The look at James Gunn’s master thesis Modern Science Fiction: A Critical Analysis continues.
Essay: Definitions of SF and Plot Types
So why does Gunn’s thesis classify the genre by plot type?
Science fiction, as we noted in the preceding section, is a medium of ideas, and the only way ideas can work themselves out dramatically is in terms of plot.
Gunn looks at seven different definitions of science fiction from the seven anthologists he mostly relied on in his sample.
The most striking are from Sam Merwin, Jr and Groff Conklin.
Merwin succinctly said, “Science fiction is fantasy wearing a tight girdle”.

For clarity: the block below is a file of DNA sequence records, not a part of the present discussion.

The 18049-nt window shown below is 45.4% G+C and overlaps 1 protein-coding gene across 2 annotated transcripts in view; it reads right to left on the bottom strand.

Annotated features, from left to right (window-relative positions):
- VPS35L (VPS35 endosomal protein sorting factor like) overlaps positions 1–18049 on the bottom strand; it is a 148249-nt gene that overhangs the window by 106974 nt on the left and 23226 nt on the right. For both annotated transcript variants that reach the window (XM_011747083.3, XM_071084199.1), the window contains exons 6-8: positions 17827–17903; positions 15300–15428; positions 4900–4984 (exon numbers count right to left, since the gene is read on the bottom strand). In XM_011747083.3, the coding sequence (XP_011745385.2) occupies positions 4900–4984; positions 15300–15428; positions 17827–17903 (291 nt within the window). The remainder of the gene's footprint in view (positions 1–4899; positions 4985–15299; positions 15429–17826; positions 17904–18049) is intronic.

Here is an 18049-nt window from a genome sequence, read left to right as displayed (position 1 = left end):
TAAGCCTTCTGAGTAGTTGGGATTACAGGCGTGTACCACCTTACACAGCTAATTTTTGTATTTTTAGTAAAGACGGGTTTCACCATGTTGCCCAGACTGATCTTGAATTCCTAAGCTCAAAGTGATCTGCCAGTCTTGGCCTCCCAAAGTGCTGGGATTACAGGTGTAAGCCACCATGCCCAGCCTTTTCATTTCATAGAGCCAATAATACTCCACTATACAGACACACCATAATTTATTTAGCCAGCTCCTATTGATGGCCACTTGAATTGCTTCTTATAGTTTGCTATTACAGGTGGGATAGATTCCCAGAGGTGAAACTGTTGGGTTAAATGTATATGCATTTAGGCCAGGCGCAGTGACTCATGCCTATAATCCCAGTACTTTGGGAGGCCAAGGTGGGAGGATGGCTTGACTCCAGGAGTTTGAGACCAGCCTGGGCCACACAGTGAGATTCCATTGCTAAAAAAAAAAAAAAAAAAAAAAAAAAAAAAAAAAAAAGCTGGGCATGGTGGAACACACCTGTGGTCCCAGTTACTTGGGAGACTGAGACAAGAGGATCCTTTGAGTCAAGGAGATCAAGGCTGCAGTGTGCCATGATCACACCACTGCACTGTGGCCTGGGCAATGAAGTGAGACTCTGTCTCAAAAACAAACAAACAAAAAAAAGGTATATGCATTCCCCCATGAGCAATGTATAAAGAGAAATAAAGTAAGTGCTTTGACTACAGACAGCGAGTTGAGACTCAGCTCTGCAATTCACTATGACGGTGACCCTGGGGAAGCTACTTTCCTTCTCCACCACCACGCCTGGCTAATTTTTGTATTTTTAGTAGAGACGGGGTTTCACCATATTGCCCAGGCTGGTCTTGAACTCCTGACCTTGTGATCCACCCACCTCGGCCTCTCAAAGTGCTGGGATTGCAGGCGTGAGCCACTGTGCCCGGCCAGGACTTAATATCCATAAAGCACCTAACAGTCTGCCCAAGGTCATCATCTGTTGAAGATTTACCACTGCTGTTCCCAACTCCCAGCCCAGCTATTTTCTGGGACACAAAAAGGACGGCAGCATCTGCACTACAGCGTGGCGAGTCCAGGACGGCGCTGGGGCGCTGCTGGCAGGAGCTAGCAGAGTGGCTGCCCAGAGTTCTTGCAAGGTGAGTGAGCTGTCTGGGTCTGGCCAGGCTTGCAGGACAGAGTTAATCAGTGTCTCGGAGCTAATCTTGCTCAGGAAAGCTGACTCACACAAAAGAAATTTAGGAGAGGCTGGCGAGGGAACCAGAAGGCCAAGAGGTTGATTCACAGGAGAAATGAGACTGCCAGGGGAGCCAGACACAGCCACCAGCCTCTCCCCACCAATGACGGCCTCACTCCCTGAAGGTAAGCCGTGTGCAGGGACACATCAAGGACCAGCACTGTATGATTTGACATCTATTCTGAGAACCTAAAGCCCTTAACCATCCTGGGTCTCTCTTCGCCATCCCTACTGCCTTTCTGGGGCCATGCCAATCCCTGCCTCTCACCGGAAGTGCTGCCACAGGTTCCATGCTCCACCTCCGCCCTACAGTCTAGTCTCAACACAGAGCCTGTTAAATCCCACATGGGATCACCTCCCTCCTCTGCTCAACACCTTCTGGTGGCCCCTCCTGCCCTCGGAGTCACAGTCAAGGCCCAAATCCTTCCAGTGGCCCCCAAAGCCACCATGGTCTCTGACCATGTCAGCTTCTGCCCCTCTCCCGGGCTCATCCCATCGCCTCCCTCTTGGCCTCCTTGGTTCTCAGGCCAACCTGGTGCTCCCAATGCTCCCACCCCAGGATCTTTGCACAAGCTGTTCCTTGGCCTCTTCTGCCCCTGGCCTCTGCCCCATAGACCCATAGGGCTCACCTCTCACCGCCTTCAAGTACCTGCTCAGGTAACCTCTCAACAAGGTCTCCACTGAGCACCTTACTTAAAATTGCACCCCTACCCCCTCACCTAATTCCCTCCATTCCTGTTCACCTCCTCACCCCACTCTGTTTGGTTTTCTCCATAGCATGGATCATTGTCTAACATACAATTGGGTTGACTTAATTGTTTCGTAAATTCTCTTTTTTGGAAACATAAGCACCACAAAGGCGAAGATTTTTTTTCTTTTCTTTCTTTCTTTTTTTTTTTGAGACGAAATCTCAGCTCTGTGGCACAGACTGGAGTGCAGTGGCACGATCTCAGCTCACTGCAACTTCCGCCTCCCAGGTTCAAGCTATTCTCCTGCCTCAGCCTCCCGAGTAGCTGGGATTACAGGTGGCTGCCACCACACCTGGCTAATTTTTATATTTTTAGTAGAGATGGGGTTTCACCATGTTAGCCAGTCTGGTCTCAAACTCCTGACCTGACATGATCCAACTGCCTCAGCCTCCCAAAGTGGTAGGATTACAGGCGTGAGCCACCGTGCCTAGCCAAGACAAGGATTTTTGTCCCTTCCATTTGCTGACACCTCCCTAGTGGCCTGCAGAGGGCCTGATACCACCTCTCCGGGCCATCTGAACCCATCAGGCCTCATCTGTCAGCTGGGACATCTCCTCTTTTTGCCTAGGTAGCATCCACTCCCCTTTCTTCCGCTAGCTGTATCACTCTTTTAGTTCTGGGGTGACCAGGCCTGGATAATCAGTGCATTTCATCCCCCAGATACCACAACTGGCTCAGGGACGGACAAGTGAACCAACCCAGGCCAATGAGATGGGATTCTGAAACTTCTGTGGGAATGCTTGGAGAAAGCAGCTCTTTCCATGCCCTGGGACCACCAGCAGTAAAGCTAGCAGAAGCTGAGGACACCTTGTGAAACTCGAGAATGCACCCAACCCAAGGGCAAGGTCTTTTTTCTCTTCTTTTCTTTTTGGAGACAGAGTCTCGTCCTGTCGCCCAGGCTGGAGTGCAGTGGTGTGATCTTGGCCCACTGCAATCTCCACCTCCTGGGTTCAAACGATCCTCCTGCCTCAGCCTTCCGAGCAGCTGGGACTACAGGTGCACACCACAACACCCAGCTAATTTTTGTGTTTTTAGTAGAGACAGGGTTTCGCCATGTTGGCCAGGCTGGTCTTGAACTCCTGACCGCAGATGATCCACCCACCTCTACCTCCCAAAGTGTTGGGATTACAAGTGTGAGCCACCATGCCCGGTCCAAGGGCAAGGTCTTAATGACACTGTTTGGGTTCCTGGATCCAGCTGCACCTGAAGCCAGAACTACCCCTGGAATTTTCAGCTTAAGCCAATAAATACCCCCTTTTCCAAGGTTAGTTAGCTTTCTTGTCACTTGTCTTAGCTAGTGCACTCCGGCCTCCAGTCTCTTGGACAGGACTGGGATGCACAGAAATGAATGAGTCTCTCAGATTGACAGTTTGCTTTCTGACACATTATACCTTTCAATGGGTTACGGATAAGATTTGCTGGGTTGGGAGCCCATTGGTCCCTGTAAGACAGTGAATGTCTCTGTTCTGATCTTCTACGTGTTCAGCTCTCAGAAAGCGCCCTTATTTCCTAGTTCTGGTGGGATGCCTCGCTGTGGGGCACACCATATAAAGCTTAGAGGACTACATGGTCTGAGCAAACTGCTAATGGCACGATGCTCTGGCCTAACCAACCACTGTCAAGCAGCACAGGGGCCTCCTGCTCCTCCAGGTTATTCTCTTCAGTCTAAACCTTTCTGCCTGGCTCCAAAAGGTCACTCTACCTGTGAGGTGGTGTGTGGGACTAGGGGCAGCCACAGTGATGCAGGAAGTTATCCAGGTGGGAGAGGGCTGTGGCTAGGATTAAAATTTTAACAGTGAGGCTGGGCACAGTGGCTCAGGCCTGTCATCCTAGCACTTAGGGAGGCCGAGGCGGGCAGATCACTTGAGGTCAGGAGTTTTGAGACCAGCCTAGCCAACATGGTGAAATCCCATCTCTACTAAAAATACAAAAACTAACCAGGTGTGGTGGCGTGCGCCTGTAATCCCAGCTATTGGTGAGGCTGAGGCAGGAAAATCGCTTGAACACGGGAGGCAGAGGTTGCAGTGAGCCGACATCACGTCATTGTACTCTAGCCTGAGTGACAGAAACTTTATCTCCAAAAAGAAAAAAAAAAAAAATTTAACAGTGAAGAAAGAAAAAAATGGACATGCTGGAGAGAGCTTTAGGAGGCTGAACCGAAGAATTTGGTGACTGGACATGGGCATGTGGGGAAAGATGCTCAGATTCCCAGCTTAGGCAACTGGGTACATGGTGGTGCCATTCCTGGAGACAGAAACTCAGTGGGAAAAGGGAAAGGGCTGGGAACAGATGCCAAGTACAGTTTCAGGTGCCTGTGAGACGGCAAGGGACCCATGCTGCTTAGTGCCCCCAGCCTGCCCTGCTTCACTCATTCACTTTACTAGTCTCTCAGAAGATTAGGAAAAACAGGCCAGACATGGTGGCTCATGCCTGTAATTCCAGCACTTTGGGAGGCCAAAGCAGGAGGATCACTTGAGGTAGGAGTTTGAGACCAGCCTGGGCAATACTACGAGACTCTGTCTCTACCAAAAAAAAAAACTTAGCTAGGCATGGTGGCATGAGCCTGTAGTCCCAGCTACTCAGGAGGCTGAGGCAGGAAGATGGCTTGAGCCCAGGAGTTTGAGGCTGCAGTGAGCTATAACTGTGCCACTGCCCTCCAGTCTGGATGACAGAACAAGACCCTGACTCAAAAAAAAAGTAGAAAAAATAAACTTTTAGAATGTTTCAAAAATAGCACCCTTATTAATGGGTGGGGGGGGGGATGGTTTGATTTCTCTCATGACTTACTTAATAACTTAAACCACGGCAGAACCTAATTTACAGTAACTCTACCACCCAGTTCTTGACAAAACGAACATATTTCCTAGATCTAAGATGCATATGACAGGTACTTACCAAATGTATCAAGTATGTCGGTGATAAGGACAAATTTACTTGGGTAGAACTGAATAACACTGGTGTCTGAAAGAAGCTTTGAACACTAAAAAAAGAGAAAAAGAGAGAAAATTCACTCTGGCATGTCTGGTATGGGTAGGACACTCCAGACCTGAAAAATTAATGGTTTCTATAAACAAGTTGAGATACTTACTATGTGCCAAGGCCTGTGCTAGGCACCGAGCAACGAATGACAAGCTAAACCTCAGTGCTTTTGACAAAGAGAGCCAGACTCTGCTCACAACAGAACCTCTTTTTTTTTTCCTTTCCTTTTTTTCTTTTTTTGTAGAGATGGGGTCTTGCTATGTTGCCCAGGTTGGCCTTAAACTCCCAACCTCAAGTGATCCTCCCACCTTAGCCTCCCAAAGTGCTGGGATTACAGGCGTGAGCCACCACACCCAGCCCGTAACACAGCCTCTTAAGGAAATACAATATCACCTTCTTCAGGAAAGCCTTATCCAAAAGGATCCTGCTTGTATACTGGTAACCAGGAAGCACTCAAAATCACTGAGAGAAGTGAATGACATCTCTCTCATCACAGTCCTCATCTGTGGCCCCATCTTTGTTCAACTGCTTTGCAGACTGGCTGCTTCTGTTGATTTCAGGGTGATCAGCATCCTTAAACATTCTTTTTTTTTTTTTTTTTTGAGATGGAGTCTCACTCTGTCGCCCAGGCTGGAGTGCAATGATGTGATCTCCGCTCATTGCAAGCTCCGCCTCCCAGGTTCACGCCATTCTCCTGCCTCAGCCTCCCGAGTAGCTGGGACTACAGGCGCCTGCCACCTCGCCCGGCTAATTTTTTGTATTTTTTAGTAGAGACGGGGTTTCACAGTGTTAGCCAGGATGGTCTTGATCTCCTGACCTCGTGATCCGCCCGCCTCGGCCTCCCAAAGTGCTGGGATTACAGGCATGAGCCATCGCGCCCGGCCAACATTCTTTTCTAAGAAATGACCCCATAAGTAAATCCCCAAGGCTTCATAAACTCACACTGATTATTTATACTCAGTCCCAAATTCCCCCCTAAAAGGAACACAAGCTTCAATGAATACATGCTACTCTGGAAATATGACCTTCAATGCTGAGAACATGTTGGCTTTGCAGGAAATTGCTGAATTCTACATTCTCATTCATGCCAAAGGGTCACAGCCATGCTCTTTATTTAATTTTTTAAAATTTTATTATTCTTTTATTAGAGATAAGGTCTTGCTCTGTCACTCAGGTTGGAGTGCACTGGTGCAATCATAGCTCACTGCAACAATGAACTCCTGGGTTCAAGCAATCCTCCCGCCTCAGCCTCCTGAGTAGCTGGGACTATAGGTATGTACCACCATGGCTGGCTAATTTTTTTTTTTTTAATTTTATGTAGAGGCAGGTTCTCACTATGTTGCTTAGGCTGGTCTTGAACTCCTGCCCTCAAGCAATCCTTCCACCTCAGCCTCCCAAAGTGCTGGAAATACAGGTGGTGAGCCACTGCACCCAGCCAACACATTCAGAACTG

Conklin was longer, but I think he hit on something important with needing at least the appearance of rationality:
It may be suggested that science fiction is composed of “supernatural” writing for materialists. You may read every science-fiction story that is true science fiction, and never once have to compromise with your id. The stories all have rational explanations, provided you are willing to grant the word “rational” a certain elasticity.
While Gunn says any literary form that can be confined to a rigid definition has already ceased to grow. (My question when I hear these evolutionary arguments about how the genre must evolve and change is change and evolve to what? What is the defined standard? Is there no time in that evolution it is more fit for its purpose than other times? If so, what purpose? How will you know you’ve evolved enough?) Continue reading